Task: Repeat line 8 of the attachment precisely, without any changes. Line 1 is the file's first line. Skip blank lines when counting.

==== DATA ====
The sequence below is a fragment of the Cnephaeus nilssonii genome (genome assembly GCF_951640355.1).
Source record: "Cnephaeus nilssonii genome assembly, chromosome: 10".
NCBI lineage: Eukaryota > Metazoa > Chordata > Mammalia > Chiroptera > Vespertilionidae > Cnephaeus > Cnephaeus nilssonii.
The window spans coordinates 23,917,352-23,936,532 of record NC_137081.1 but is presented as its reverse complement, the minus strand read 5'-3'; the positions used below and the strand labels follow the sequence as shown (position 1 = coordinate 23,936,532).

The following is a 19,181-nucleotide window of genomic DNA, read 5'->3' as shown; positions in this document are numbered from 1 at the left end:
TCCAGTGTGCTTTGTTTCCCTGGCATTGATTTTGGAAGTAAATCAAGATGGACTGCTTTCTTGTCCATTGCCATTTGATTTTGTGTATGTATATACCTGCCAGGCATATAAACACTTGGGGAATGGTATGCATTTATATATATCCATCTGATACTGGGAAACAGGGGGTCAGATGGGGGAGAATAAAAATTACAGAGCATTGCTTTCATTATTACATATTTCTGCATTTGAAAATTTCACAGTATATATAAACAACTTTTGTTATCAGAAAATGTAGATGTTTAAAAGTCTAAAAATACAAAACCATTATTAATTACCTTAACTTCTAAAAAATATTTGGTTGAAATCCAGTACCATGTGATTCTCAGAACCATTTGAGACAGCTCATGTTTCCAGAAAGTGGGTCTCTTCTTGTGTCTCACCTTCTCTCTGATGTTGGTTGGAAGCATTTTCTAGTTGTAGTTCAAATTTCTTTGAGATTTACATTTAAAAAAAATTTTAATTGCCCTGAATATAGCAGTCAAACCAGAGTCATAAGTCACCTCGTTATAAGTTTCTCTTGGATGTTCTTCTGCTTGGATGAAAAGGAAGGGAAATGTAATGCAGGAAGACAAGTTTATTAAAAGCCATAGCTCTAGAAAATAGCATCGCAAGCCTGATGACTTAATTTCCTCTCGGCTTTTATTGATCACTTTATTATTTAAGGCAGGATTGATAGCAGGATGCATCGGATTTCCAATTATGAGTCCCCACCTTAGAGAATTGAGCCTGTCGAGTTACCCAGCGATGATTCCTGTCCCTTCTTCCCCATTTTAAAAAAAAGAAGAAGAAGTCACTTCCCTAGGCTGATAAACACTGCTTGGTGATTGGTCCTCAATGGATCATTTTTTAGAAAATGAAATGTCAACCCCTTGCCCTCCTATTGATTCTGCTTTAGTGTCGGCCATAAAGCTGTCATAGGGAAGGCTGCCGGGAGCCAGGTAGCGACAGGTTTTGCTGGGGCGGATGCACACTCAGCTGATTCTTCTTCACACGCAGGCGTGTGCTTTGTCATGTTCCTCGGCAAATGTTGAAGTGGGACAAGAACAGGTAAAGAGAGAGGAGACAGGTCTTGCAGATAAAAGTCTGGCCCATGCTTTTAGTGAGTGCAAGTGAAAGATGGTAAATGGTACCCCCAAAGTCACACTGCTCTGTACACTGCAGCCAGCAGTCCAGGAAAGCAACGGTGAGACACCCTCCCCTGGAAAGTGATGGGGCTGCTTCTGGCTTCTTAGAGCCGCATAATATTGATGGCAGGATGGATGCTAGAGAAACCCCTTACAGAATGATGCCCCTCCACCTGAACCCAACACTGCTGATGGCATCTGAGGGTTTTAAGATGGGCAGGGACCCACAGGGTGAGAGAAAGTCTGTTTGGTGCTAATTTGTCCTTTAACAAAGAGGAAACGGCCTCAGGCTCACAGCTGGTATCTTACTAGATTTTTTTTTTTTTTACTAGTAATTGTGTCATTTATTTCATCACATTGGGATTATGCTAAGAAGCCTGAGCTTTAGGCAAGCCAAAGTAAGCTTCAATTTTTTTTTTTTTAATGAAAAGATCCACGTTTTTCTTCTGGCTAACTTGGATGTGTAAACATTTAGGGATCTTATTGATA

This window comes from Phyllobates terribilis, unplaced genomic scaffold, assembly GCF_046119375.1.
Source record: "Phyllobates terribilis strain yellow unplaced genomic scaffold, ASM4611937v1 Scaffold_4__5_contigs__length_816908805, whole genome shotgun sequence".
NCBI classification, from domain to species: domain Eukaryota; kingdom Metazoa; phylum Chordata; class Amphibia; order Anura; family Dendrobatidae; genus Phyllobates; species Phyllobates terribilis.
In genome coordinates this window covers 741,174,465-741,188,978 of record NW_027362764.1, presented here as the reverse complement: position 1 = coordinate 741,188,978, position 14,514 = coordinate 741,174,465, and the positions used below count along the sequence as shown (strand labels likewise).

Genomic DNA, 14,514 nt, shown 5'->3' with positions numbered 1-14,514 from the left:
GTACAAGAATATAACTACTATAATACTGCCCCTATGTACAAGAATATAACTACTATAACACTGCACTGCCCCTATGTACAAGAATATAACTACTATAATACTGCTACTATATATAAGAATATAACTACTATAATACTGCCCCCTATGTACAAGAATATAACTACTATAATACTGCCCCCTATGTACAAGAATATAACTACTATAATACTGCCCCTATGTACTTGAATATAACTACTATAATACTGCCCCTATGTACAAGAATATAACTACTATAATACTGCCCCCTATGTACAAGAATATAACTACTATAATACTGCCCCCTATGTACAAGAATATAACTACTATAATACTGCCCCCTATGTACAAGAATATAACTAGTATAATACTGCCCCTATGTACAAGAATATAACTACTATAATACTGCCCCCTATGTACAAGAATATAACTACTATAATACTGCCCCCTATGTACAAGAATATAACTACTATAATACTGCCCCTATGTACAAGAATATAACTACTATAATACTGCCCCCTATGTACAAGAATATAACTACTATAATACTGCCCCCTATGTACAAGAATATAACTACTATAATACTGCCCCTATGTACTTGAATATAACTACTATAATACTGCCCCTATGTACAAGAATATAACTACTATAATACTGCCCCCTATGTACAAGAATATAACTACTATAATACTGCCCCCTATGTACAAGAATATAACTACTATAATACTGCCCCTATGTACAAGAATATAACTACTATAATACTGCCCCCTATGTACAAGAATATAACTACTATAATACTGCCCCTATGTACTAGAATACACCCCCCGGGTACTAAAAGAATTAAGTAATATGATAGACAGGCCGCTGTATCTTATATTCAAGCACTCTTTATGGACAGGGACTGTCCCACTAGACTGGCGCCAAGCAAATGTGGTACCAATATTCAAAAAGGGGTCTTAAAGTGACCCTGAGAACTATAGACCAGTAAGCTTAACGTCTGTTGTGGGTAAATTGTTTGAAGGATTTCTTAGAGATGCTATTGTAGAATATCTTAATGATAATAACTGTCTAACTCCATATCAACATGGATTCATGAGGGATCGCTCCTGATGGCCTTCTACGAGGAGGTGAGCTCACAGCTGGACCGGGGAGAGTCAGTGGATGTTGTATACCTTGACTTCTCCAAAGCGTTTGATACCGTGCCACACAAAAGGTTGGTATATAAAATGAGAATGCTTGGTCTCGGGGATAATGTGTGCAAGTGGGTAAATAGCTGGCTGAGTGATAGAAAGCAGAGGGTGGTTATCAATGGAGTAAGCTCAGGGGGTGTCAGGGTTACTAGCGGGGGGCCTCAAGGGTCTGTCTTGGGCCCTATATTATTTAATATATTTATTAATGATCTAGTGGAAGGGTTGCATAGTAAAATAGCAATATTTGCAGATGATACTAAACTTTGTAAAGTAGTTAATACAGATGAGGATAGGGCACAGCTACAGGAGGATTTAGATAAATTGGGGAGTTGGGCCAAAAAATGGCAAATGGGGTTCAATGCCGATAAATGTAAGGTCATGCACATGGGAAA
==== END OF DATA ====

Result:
Source record: "Phyllobates terribilis strain yellow unplaced genomic scaffold, ASM4611937v1 Scaffold_4__5_contigs__length_816908805, whole genome shotgun sequence".